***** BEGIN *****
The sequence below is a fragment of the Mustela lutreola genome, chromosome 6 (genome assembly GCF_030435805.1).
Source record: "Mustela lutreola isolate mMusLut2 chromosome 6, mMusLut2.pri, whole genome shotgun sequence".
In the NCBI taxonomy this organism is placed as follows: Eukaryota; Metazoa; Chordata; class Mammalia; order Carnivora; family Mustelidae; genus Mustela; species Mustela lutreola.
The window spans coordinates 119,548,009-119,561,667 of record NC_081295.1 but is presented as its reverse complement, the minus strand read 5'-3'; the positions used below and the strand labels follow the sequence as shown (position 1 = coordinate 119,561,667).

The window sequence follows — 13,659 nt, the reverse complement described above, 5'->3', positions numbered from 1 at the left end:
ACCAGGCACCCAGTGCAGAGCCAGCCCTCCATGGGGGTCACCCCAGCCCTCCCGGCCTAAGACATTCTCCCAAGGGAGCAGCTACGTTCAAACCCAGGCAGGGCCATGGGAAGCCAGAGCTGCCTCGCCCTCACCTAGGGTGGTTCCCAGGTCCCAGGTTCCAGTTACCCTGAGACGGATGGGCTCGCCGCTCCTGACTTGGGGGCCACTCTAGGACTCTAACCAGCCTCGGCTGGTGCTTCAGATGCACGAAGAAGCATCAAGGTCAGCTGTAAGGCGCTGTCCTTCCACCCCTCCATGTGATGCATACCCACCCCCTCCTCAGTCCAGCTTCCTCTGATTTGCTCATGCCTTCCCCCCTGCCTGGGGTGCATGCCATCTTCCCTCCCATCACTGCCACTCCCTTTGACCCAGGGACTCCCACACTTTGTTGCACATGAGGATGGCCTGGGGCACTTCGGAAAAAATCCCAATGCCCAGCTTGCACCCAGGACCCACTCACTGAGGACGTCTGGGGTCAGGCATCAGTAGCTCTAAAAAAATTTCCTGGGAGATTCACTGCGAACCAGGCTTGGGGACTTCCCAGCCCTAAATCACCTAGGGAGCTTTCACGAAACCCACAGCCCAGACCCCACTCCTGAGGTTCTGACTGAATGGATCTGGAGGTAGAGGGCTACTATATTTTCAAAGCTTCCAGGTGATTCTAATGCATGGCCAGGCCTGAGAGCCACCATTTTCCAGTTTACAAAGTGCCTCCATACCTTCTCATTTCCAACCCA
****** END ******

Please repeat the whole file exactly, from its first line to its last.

The sequence below is a fragment of the Mustela lutreola genome, chromosome 6 (genome assembly GCF_030435805.1).
Source record: "Mustela lutreola isolate mMusLut2 chromosome 6, mMusLut2.pri, whole genome shotgun sequence".
In the NCBI taxonomy this organism is placed as follows: Eukaryota; Metazoa; Chordata; class Mammalia; order Carnivora; family Mustelidae; genus Mustela; species Mustela lutreola.
The window spans coordinates 119,548,009-119,561,667 of record NC_081295.1 but is presented as its reverse complement, the minus strand read 5'-3'; the positions used below and the strand labels follow the sequence as shown (position 1 = coordinate 119,561,667).

The window sequence follows — 13,659 nt, the reverse complement described above, 5'->3', positions numbered from 1 at the left end:
ACCAGGCACCCAGTGCAGAGCCAGCCCTCCATGGGGGTCACCCCAGCCCTCCCGGCCTAAGACATTCTCCCAAGGGAGCAGCTACGTTCAAACCCAGGCAGGGCCATGGGAAGCCAGAGCTGCCTCGCCCTCACCTAGGGTGGTTCCCAGGTCCCAGGTTCCAGTTACCCTGAGACGGATGGGCTCGCCGCTCCTGACTTGGGGGCCACTCTAGGACTCTAACCAGCCTCGGCTGGTGCTTCAGATGCACGAAGAAGCATCAAGGTCAGCTGTAAGGCGCTGTCCTTCCACCCCTCCATGTGATGCATACCCACCCCCTCCTCAGTCCAGCTTCCTCTGATTTGCTCATGCCTTCCCCCCTGCCTGGGGTGCATGCCATCTTCCCTCCCATCACTGCCACTCCCTTTGACCCAGGGACTCCCACACTTTGTTGCACATGAGGATGGCCTGGGGCACTTCGGAAAAAATCCCAATGCCCAGCTTGCACCCAGGACCCACTCACTGAGGACGTCTGGGGTCAGGCATCAGTAGCTCTAAAAAAATTTCCTGGGAGATTCACTGCGAACCAGGCTTGGGGACTTCCCAGCCCTAAATCACCTAGGGAGCTTTCACGAAACCCACAGCCCAGACCCCACTCCTGAGGTTCTGACTGAATGGATCTGGAGGTAGAGGGCTACTATATTTTCAAAGCTTCCAGGTGATTCTAATGCATGGCCAGGCCTGAGAGCCACCATTTTCCAGTTTACAAAGTGCCTCCATACCTTCTCATTTCCAACCCA